BRAHMS: Symphony No. 4 in E Minor, Op. 98; SCHUBERT: Symphony No. 5 in B-flat Major, D. 485 – BBC Symphony Orchestra/ Rudolf Kempe – BBC Legends

by | Oct 20, 2005 | Classical Reissue Reviews | 0 comments

BRAHMS: Symphony No. 4 in E Minor, Op. 98; SCHUBERT: Symphony
No. 5 in B-flat Major, D. 485 – BBC Symphony Orchestra/ Rudolf Kempe

BBC Legends  BBCL 4003-2,  70:02 (Distrib. Koch) ****:

Here is another of those splendid back-order BBC Legends recordings
that got away the first time around. Sir Thomas Beecham had
specifically indicated in 1960 that Rudolf Kempe (1910-1976) would
succeed him to the helm of the Royal Philharmonic Orchestra. Kempe had
risen from the ranks as principal oboe player for the Gewandhaus
Orchestra under Bruno Walter. A master of the operatic repertory, Kempe
appeared in New York under the auspices of the “Visiting Orchestra”
Series, where I heard him and Heather Harper in a most effective
performance of the Four Last Songs of Strauss, another of Kempe’s
specialties, and to whose orchestral music Kempe devoted a large cycle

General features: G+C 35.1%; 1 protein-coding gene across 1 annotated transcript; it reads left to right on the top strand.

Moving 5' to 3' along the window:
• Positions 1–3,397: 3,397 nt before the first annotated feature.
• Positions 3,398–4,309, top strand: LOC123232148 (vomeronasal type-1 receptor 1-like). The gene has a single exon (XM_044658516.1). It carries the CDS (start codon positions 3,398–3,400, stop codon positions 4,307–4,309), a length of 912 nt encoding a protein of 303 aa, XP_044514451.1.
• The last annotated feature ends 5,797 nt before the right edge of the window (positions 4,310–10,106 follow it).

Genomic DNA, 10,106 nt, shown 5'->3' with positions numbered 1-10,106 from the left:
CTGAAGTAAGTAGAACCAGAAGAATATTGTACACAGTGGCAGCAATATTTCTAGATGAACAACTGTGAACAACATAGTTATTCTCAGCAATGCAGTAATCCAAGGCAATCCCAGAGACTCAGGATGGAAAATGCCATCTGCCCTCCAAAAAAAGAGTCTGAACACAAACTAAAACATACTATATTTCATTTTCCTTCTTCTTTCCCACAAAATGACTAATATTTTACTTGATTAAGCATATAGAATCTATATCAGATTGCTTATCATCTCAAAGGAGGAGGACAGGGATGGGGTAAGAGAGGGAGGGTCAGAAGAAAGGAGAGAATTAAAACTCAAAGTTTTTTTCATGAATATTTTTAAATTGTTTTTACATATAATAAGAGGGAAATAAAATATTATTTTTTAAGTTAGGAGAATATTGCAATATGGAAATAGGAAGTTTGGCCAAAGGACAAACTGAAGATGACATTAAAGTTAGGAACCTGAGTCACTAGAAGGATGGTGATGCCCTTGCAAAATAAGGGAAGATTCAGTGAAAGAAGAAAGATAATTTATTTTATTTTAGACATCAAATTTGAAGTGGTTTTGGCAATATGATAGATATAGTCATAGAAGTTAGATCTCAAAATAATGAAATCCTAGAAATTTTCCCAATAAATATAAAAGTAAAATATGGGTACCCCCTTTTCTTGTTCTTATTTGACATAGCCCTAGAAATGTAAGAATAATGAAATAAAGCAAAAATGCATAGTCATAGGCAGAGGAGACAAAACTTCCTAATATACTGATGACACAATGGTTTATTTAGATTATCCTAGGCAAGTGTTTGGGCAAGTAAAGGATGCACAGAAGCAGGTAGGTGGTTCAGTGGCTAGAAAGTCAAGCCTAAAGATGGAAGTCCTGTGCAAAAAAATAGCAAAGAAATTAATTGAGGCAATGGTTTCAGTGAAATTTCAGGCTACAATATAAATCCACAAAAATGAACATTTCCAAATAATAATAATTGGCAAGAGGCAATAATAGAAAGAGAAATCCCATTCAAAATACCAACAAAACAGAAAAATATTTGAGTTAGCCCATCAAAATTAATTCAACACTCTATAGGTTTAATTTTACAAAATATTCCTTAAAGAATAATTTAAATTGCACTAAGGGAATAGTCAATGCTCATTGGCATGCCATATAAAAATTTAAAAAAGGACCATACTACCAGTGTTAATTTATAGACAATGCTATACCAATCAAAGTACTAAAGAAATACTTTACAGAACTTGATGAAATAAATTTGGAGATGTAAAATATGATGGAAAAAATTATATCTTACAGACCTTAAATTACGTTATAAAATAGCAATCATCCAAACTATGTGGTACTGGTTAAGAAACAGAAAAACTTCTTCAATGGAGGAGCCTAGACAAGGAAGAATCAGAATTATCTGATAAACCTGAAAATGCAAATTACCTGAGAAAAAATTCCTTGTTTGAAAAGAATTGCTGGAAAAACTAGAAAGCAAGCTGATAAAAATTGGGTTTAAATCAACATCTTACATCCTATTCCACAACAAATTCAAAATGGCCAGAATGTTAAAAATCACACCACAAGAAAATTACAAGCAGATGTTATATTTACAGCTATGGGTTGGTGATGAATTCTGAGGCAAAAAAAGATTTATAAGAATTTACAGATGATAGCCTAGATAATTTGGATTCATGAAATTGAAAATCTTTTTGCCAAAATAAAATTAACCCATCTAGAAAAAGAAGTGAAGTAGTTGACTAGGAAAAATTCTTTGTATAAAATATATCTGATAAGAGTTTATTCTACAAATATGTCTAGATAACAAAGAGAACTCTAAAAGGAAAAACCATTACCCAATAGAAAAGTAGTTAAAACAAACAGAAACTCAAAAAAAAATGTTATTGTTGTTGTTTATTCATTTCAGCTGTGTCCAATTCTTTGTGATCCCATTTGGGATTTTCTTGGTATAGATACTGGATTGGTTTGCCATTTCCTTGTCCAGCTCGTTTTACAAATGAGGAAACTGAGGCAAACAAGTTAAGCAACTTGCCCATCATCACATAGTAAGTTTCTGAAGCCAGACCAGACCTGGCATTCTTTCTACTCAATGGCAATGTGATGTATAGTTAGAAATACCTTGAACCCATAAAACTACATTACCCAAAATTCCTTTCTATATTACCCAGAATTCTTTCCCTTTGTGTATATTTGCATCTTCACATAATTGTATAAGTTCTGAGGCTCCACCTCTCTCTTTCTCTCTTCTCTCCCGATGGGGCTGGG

for EMI with the Dresden State Orchestra.

The Brahms Fourth from 18 February 1976 has all the electric, athletic
and valedictory power of the occasion: Kempe would pass away only a few
months later, in May 1976. Warmth, spaciousness, and an almost
voluptuous molding of the musical line characterize the reading where,
it would seem, the BBC winds, horns, and strings wished to exert
maximum efforts in tonal brilliance for their conductor. The sinewy,
albeit tragic, energy of the second movement fughetta, for instance,
reaches a Promethean climax, wherein horns, tympani, and strings
collaborate magnificently. The Allegro giocoso is a real scherzo, rough
and tumble. The finale manages to keep an elastic line between the
individual variants on the passacaglia theme without sacrificing the
forward momentum of the whole.  The richly hued Schubert Fifth
from 30 August 1974 proffers an expansive Andante con moto whose
leisures might compete with the Celibidache renditions of this
often-traversed score. The acoustics of the Royal Albert Hall are
resonant, even pungent, and the audience applause at the conclusion of
the Brahms will augment your own.

–Gary Lemco

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